Have your ‘networking drinks for entrepreneurs’ become more crowded as late?
We might know why. More than a million Aussies have ditched ‘working for the man’ to start their own companies over the last three decades.
There are now more than 2.2 million business owners in Australia, up from 700,000 in 1991, according to new analysis of ABS data by demographer Bernard Salt, who was paid by Xero.
Released Monday, Salt’s Boss Insights 2020 report finds there are now more than 1.4 million sole traders operating in Australia and more than 600,000 micro-business owners employing up to four staff.
To put that in perspective, there are now double the number of sole traders in Australia as there were business owners in total just under three decades ago.
And while starting a business is by no means risk-free, Salt says Aussies are continuing to demonstrate “relentless energy and determination” for entrepreneurship.
“Not all businesses survive but there is no shortage of Australians putting their hand up in pursuit of what is perhaps the ultimate Australian dream — the quite ennobling ideal of being your own boss,” Salt said in a statement circulated Monday.
Let’s be frank, having a boss sucks and from that perspective working for yourself is attractive.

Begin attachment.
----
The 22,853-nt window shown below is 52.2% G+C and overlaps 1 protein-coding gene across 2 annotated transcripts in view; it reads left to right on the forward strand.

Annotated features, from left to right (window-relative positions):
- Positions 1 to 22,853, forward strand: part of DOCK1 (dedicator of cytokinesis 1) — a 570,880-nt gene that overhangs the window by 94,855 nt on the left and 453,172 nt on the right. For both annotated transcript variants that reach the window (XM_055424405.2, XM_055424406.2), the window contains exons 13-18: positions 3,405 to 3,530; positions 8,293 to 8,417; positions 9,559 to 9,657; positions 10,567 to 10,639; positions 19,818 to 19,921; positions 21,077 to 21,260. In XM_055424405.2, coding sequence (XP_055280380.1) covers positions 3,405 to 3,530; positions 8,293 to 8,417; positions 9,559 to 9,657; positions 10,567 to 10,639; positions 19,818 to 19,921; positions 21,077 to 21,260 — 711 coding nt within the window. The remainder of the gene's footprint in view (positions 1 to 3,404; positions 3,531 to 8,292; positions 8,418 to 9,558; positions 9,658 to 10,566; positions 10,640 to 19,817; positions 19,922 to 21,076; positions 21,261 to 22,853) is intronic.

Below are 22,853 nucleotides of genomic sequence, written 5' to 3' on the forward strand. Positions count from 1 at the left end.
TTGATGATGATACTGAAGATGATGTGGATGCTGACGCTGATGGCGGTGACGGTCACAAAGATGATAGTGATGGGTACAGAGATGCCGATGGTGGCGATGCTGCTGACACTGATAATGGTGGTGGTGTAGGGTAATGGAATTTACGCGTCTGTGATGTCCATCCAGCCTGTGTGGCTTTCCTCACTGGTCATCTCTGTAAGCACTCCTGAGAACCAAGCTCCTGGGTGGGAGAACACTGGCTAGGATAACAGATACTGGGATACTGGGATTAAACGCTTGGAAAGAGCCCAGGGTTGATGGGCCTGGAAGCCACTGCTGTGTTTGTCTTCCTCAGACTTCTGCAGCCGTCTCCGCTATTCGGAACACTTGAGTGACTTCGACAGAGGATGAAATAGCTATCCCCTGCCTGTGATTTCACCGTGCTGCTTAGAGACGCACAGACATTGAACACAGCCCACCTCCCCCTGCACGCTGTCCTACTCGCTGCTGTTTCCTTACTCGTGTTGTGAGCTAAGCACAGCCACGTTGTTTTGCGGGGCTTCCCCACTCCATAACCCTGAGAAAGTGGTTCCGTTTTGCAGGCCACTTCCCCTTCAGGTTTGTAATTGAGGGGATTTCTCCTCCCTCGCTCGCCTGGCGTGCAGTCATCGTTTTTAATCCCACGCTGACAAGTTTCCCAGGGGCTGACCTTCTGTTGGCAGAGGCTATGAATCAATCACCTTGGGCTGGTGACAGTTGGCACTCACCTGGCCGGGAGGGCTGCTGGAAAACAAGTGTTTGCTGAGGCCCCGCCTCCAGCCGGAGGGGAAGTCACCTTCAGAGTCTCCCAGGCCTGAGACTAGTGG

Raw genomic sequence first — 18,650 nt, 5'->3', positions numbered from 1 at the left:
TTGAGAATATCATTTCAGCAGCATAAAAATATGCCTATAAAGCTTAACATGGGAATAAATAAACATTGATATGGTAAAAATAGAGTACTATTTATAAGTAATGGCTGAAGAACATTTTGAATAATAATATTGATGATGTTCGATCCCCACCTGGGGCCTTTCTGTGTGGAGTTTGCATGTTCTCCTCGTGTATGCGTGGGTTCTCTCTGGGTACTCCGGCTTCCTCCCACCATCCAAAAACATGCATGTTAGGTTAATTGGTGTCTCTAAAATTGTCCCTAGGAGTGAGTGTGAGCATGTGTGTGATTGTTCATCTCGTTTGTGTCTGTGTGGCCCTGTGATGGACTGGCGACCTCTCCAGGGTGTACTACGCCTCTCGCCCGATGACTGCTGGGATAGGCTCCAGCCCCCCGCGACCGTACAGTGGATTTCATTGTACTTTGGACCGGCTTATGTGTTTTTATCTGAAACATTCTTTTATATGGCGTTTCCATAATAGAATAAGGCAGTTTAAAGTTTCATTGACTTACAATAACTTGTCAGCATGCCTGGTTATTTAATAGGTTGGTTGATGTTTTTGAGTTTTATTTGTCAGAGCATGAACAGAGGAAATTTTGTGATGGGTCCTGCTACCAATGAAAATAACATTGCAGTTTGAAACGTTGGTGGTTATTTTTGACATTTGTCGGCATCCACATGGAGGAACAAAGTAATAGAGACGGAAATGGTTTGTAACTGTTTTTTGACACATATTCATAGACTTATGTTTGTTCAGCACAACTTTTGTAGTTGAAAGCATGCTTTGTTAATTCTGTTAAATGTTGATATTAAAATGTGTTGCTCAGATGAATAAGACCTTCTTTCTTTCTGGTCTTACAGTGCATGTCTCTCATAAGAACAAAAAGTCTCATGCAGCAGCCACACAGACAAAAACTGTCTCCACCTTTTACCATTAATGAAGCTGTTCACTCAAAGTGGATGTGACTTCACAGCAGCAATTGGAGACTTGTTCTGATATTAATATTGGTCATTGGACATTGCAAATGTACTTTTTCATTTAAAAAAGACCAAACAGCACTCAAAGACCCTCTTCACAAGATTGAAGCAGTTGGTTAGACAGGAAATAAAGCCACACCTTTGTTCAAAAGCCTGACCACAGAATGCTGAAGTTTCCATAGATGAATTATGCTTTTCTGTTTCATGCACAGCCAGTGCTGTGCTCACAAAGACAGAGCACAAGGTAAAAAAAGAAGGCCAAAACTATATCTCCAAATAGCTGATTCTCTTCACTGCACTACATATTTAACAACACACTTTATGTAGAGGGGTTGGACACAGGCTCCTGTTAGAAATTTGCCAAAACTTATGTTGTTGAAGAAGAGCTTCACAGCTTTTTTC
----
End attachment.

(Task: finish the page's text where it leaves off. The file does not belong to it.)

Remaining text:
But there are plenty of other factors underpinning the meteoric rise in entrepreneurship in Australia, whether that’s flatter barriers to entry thanks to innovations like the internet, or new technologies creating a raft of new opportunities at a faster pace than ever before.
So, who’s starting all these companies? This is where things get interesting.
Salt finds two-thirds (66%) of new businesses created in Australia over the last decade were founded by women, and while men still outnumber women in business ownership in general, that gap is closing.
There are now more women-led businesses in the healthcare (59%), and education (58%) sectors than men, although women own just 9% of firms in the construction sector, and only 15% in the transport industry.
The ‘peak age’ for business ownership is 45-years-old, Salt finds, with almost 46,000 Australians in their mid-40s working as their own boss.
In other words, Aussie entrepreneurs aren’t stereotypical 20-something tech bros riding electric skateboards and wearing AirPods.
Rather, Salt finds entrepreneurs in their 30s are actually less likely to start a company now than they were in 2006.
The full report is available for a squiz here.